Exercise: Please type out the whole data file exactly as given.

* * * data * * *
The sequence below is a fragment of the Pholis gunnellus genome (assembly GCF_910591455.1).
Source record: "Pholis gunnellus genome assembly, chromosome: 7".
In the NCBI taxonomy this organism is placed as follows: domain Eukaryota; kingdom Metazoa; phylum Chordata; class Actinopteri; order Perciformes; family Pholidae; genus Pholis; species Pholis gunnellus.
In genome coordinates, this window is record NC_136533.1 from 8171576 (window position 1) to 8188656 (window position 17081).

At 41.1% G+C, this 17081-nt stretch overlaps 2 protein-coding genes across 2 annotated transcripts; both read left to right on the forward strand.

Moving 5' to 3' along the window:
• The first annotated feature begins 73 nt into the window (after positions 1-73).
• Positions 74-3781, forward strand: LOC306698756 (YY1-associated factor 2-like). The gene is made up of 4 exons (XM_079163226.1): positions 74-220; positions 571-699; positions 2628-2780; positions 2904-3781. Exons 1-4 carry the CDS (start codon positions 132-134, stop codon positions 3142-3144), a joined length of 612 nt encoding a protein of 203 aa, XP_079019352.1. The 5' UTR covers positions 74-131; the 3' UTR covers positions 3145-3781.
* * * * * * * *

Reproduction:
The sequence below is a fragment of the Pholis gunnellus genome (assembly GCF_910591455.1).
Source record: "Pholis gunnellus genome assembly, chromosome: 7".
In the NCBI taxonomy this organism is placed as follows: domain Eukaryota; kingdom Metazoa; phylum Chordata; class Actinopteri; order Perciformes; family Pholidae; genus Pholis; species Pholis gunnellus.
In genome coordinates, this window is record NC_136533.1 from 8171576 (window position 1) to 8188656 (window position 17081).

At 41.1% G+C, this 17081-nt stretch overlaps 2 protein-coding genes across 2 annotated transcripts; both read left to right on the forward strand.

Moving 5' to 3' along the window:
• The first annotated feature begins 73 nt into the window (after positions 1-73).
• Positions 74-3781, forward strand: LOC306698756 (YY1-associated factor 2-like). The gene is made up of 4 exons (XM_079163226.1): positions 74-220; positions 571-699; positions 2628-2780; positions 2904-3781. Exons 1-4 carry the CDS (start codon positions 132-134, stop codon positions 3142-3144), a joined length of 612 nt encoding a protein of 203 aa, XP_079019352.1. The 5' UTR covers positions 74-131; the 3' UTR covers positions 3145-3781.